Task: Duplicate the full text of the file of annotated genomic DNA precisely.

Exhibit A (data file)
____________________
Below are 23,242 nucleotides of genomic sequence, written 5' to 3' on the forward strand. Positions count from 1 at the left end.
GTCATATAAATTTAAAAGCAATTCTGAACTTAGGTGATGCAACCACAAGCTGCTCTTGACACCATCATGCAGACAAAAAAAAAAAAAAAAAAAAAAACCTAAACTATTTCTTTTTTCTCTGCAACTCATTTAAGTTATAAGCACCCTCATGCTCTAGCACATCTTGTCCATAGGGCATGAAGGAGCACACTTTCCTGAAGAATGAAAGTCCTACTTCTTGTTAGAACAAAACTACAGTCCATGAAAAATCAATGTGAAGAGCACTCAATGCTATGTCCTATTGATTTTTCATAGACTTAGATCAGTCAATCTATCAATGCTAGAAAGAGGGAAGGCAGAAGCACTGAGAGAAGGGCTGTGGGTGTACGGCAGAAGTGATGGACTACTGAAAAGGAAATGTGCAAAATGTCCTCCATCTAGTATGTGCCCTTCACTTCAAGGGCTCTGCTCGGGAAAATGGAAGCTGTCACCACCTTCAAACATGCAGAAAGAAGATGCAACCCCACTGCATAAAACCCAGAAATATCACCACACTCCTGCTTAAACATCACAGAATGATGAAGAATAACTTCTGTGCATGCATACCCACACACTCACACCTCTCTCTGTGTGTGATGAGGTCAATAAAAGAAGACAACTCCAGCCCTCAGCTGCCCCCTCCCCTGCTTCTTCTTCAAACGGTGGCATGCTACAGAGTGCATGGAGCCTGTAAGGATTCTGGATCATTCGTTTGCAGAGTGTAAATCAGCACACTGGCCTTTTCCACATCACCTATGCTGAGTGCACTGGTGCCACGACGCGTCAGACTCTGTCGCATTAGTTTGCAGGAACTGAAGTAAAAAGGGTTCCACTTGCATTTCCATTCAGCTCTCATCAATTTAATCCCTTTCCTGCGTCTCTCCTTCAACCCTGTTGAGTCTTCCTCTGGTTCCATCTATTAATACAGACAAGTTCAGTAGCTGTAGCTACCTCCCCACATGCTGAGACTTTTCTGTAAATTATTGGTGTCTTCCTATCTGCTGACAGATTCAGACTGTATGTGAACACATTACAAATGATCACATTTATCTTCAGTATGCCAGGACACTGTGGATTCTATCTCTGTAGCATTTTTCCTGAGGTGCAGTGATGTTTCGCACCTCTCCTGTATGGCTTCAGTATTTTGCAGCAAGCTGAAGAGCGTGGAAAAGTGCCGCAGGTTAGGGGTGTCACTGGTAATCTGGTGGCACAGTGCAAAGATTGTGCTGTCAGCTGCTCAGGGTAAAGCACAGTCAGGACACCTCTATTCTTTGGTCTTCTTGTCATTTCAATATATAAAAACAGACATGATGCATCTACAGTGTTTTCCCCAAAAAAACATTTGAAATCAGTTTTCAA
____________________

Below are 23,242 nucleotides of genomic sequence, written 5' to 3' on the forward strand. Positions count from 1 at the left end.
GTCATATAAATTTAAAAGCAATTCTGAACTTAGGTGATGCAACCACAAGCTGCTCTTGACACCATCATGCAGACAAAAAAAAAAAAAAAAAAAAAAACCTAAACTATTTCTTTTTTCTCTGCAACTCATTTAAGTTATAAGCACCCTCATGCTCTAGCACATCTTGTCCATAGGGCATGAAGGAGCACACTTTCCTGAAGAATGAAAGTCCTACTTCTTGTTAGAACAAAACTACAGTCCATGAAAAATCAATGTGAAGAGCACTCAATGCTATGTCCTATTGATTTTTCATAGACTTAGATCAGTCAATCTATCAATGCTAGAAAGAGGGAAGGCAGAAGCACTGAGAGAAGGGCTGTGGGTGTACGGCAGAAGTGATGGACTACTGAAAAGGAAATGTGCAAAATGTCCTCCATCTAGTATGTGCCCTTCACTTCAAGGGCTCTGCTCGGGAAAATGGAAGCTGTCACCACCTTCAAACATGCAGAAAGAAGATGCAACCCCACTGCATAAAACCCAGAAATATCACCACACTCCTGCTTAAACATCACAGAATGATGAAGAATAACTTCTGTGCATGCATACCCACACACTCACACCTCTCTCTGTGTGTGATGAGGTCAATAAAAGAAGACAACTCCAGCCCTCAGCTGCCCCCTCCCCTGCTTCTTCTTCAAACGGTGGCATGCTACAGAGTGCATGGAGCCTGTAAGGATTCTGGATCATTCGTTTGCAGAGTGTAAATCAGCACACTGGCCTTTTCCACATCACCTATGCTGAGTGCACTGGTGCCACGACGCGTCAGACTCTGTCGCATTAGTTTGCAGGAACTGAAGTAAAAAGGGTTCCACTTGCATTTCCATTCAGCTCTCATCAATTTAATCCCTTTCCTGCGTCTCTCCTTCAACCCTGTTGAGTCTTCCTCTGGTTCCATCTATTAATACAGACAAGTTCAGTAGCTGTAGCTACCTCCCCACATGCTGAGACTTTTCTGTAAATTATTGGTGTCTTCCTATCTGCTGACAGATTCAGACTGTATGTGAACACATTACAAATGATCACATTTATCTTCAGTATGCCAGGACACTGTGGATTCTATCTCTGTAGCATTTTTCCTGAGGTGCAGTGATGTTTCGCACCTCTCCTGTATGGCTTCAGTATTTTGCAGCAAGCTGAAGAGCGTGGAAAAGTGCCGCAGGTTAGGGGTGTCACTGGTAATCTGGTGGCACAGTGCAAAGATTGTGCTGTCAGCTGCTCAGGGTAAAGCACAGTCAGGACACCTCTATTCTTTGGTCTTCTTGTCATTTCAATATATAAAAACAGACATGATGCATCTACAGTGTTTTCCCCAAAAAAACATTTGAAATCAGTTTTCAA